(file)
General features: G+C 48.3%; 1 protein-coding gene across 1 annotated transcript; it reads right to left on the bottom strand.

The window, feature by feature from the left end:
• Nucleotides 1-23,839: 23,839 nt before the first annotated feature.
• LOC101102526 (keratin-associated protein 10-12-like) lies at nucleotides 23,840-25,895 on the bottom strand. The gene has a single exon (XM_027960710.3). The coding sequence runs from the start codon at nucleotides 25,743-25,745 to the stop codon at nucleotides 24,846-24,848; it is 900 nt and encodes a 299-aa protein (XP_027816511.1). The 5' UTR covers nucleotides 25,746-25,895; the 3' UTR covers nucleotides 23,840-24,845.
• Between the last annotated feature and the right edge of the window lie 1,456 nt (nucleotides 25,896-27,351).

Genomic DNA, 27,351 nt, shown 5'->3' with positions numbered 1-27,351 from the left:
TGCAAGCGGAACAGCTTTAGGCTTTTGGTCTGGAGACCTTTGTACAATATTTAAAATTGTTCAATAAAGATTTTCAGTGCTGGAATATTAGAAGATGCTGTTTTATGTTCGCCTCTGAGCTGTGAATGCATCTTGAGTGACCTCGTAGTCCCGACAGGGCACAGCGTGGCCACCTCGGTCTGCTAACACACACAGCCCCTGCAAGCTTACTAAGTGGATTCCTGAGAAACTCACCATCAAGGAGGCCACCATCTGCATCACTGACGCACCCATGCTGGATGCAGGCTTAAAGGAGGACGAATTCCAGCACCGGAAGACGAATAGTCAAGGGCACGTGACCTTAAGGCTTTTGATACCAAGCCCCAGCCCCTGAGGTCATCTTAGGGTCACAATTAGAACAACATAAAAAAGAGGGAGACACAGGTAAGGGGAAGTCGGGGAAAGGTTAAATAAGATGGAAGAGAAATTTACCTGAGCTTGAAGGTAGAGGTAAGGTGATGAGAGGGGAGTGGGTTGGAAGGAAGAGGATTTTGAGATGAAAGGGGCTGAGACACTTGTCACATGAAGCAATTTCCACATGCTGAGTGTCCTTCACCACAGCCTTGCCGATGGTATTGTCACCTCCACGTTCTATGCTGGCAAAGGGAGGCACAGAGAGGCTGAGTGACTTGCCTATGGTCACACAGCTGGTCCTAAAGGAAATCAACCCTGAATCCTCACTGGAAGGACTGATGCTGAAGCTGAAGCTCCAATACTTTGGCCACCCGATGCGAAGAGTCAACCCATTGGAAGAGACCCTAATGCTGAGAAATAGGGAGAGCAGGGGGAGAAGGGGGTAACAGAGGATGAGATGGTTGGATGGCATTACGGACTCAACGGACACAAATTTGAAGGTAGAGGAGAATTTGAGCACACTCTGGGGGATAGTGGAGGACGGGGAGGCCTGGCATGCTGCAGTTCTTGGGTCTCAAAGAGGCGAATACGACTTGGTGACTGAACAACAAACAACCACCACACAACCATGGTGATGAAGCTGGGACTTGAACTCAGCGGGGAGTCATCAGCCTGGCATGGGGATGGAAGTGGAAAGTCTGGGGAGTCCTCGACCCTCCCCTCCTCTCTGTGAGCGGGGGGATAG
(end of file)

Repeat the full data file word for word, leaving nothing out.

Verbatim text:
General features: G+C 48.3%; 1 protein-coding gene across 1 annotated transcript; it reads right to left on the bottom strand.

The window, feature by feature from the left end:
• Nucleotides 1-23,839: 23,839 nt before the first annotated feature.
• LOC101102526 (keratin-associated protein 10-12-like) lies at nucleotides 23,840-25,895 on the bottom strand. The gene has a single exon (XM_027960710.3). The coding sequence runs from the start codon at nucleotides 25,743-25,745 to the stop codon at nucleotides 24,846-24,848; it is 900 nt and encodes a 299-aa protein (XP_027816511.1). The 5' UTR covers nucleotides 25,746-25,895; the 3' UTR covers nucleotides 23,840-24,845.
• Between the last annotated feature and the right edge of the window lie 1,456 nt (nucleotides 25,896-27,351).

Genomic DNA, 27,351 nt, shown 5'->3' with positions numbered 1-27,351 from the left:
TGCAAGCGGAACAGCTTTAGGCTTTTGGTCTGGAGACCTTTGTACAATATTTAAAATTGTTCAATAAAGATTTTCAGTGCTGGAATATTAGAAGATGCTGTTTTATGTTCGCCTCTGAGCTGTGAATGCATCTTGAGTGACCTCGTAGTCCCGACAGGGCACAGCGTGGCCACCTCGGTCTGCTAACACACACAGCCCCTGCAAGCTTACTAAGTGGATTCCTGAGAAACTCACCATCAAGGAGGCCACCATCTGCATCACTGACGCACCCATGCTGGATGCAGGCTTAAAGGAGGACGAATTCCAGCACCGGAAGACGAATAGTCAAGGGCACGTGACCTTAAGGCTTTTGATACCAAGCCCCAGCCCCTGAGGTCATCTTAGGGTCACAATTAGAACAACATAAAAAAGAGGGAGACACAGGTAAGGGGAAGTCGGGGAAAGGTTAAATAAGATGGAAGAGAAATTTACCTGAGCTTGAAGGTAGAGGTAAGGTGATGAGAGGGGAGTGGGTTGGAAGGAAGAGGATTTTGAGATGAAAGGGGCTGAGACACTTGTCACATGAAGCAATTTCCACATGCTGAGTGTCCTTCACCACAGCCTTGCCGATGGTATTGTCACCTCCACGTTCTATGCTGGCAAAGGGAGGCACAGAGAGGCTGAGTGACTTGCCTATGGTCACACAGCTGGTCCTAAAGGAAATCAACCCTGAATCCTCACTGGAAGGACTGATGCTGAAGCTGAAGCTCCAATACTTTGGCCACCCGATGCGAAGAGTCAACCCATTGGAAGAGACCCTAATGCTGAGAAATAGGGAGAGCAGGGGGAGAAGGGGGTAACAGAGGATGAGATGGTTGGATGGCATTACGGACTCAACGGACACAAATTTGAAGGTAGAGGAGAATTTGAGCACACTCTGGGGGATAGTGGAGGACGGGGAGGCCTGGCATGCTGCAGTTCTTGGGTCTCAAAGAGGCGAATACGACTTGGTGACTGAACAACAAACAACCACCACACAACCATGGTGATGAAGCTGGGACTTGAACTCAGCGGGGAGTCATCAGCCTGGCATGGGGATGGAAGTGGAAAGTCTGGGGAGTCCTCGACCCTCCCCTCCTCTCTGTGAGCGGGGGGATAG